Deal with it

Published on February 4th, 2014

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Apni Shala: Where children see life

A city-based start-up works with children of BMC schools to impart important, essential life skills through games, stories and drama.
by Nidhi Qazi

That life skills are important, we all know. We can proudly look back at our schooling and say, yes, we did have a platform to show our potential. But wait – do all of us get a chance to see our life skills at work in school? Did all of us get a chance to really know ourselves? If these questions disturb you, read on.

Eleven-year-old Nilesh studies in a BMC school. His classmates stay away from him. There was a time when he didn’t talk in class, was withdrawn and showed physical aggression towards his classmates. His father is an alcoholic, while his mother passed away. Being the eldest child, he has to take care of the rest of his siblings. Then ‘Apni Shala’ happened to him.

A start-up, ‘Apni Shala’ started working with Nilesh’s school since January 2013. Since then, Nilesh is a changed boy. He participates in class, his self-esteem has improved and his classmates are much closer to him.

More such stories of children and their problems, is what Apni Shala aims to address. A team of three – Amrita Nair, Anukriti Goyal and Swetha Ranganathan, all passionate about education and all three being alumni of TISS, Mumbai – came together and formed Apni Shala in 2011. Initially, the team started with the idea of setting up a library and building skills through stories, when they realised the potential of other potent media such as games and drama. “Our project was to set up libraries and we did that. But once we did the need assessment, schools expressed a need for Life Skills Education (LSE). And thus, we have now started providing the same to the schools we work with,” says Anukriti, who looks after finances and fund-raising for the start-up.

Apni Shala’s LSE programme has modules based on various life-skills prescribed by the WHO, such as making responsible decisions, teamwork and co-operation, solving problems, understanding emotions etc. These modules are facilitated by all three team members; even while each of them looks at separate aspects of the programme like design, content, fund-raising, strategy, communications etc.With the LSE programme running in three BMC schools and three community centres, Apni Shala works in Sion, Chembur, Oshiwara, Colaba, Worli and Reay Road. Their team also consists of an advisory board of curriculum consultants, psychologists and experts. They get funded through various grants.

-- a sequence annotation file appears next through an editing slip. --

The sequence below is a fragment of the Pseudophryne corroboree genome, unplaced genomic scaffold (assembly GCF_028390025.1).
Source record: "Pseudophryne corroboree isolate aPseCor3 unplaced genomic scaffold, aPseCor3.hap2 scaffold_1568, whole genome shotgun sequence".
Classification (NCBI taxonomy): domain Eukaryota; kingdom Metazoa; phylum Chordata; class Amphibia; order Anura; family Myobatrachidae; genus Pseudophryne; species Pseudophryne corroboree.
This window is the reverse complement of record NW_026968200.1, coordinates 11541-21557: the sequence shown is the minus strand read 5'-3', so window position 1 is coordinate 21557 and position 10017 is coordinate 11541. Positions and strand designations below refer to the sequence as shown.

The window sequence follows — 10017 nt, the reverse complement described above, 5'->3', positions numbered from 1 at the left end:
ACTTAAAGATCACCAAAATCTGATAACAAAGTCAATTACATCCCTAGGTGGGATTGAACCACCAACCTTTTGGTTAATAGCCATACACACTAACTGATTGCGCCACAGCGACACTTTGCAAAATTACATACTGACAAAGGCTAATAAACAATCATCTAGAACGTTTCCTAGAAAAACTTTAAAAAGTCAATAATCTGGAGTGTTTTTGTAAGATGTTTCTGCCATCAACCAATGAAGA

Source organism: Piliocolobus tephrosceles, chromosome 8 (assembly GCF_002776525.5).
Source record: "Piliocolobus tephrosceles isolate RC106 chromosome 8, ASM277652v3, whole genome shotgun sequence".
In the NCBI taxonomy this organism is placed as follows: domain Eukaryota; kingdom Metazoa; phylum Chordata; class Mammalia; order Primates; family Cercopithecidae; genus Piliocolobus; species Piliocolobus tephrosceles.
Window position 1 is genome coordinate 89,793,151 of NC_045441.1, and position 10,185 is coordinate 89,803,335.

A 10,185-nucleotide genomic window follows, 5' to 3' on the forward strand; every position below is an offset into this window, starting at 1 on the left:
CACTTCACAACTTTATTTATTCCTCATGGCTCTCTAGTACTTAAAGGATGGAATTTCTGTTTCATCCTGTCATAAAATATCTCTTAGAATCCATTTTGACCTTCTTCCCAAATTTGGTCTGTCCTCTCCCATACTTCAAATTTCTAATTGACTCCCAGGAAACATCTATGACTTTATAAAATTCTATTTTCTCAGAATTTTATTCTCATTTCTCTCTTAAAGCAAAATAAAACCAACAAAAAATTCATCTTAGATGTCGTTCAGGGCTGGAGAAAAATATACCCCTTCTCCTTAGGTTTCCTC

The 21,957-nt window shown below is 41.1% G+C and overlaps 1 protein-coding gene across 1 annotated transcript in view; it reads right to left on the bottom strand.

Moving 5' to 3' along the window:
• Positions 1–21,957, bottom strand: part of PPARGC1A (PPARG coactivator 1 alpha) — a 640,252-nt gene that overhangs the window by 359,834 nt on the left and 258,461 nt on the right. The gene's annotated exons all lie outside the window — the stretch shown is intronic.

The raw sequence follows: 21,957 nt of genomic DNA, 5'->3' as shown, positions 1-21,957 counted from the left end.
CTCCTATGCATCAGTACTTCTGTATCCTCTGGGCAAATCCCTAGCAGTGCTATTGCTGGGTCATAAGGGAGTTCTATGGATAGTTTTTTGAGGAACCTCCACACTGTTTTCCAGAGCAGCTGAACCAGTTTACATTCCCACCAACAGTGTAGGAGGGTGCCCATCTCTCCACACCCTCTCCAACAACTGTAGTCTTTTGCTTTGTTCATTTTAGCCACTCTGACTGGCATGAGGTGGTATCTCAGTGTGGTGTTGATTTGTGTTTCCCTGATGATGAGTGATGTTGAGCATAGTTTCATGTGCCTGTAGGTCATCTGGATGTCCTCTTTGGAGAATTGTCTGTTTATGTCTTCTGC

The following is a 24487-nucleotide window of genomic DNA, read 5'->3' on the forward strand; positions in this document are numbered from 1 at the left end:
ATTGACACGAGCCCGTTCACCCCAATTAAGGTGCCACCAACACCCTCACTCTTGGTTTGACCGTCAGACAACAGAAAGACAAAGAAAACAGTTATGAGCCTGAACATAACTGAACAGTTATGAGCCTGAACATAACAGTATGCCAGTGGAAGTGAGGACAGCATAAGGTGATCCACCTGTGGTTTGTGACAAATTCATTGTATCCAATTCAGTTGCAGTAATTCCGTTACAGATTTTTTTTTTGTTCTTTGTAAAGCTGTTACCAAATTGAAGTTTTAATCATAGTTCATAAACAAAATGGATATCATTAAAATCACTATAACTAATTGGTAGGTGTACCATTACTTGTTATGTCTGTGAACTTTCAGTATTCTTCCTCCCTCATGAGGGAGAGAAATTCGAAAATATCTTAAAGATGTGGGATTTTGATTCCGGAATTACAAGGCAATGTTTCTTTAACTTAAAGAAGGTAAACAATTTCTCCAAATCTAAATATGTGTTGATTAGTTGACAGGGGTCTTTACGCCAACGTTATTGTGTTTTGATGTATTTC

Why Apni Shala?

Why do we need life-skills building in the first place? “In theory, life skills help build positive attitude. And thus, when we take it to practice, the skills learnt can be used in behaviour. So, we are aiming to provide an environment where a child can get better skills to face situations. Thus, LSE becomes important as more skills in a child’s environment can have a better and positive impact on his or her life,” says Swetha, who looks after communications, monitoring and evaluation of the programme.The need for LSE also stems from the fact that mainstream education overlooks the need for children to express and enjoy learning. Take the story of Sunita, who studies in a BMC school and who lives in a hostel, away from her parents. “Sunita was always disinterested in our programme, she was also shy and would not participate. But now she has become so expressive and enjoys drama,” says Swetha.

She adds, “Yes, some of the schools do give a platform, but kids from many schools do not gain enough experience and exposure. These schools do not teach much about these life-skills. And thus, we want LSE to be incorporated well in pedagogy. Even though there are separate books now on life-skills, how much of it being used in schools really?” 

The challenges

As a start-up, they are looking for more manpower, on all three fronts – administration, front-end and organisation.

Also, one session in a week for one school is a frequency that worries the team. “Although something is better than nothing, we still have to make our programme spread over a week rather than just a weekly one,” says Swetha. This becomes a challenge as “many of the schools do not consider the programme as ‘academic’ and thus it becomes a challenge to convince them.”

The team also feels that it becomes challenging to quantify the impact made by the programme, in front of funders. “To what extent can we quantify? Moreover, our assessment is based on observations. We try being as objective in our observations as we can, “ says Swetha.

In the pipeline…

Though the LSE programme is their core offering, Apni Shala plans to get into training teachers for facilitating life-skills and delivering the same through the existing modules.

They have also launched merchandise comprising bags, mugs and diaries which have quotes on life skills printed on them, and Do-It-Yourself (DIY) kits for children. “Besides fund-raising, these products are aimed at creating awareness among the general public about life skills and their relevance in the lives of children,” says Anukriti.

While they are based in Mumbai, Apni Shala is also looking for collaboration in remote areas. It recently conducted a life skills workshop in Anandwan School, Chandrapur district in Maharashtra.

To understand the impact of their work better, Apni Shala is also thinking of ways to engage with the parents of the kids, to get a better sense of their work.

Apni Shala will conduct a workshop on ‘Interactive theatre’ for children at the Kala Ghoda Festival on February 7 from 5.30 to 7 pm at The Museum Gardens. To volunteer, share ideas or give expertise on building the start-up, visithttp://www.apnishala.org or call them at +91 8454822690.

(Pictures courtesy Apni Shala)

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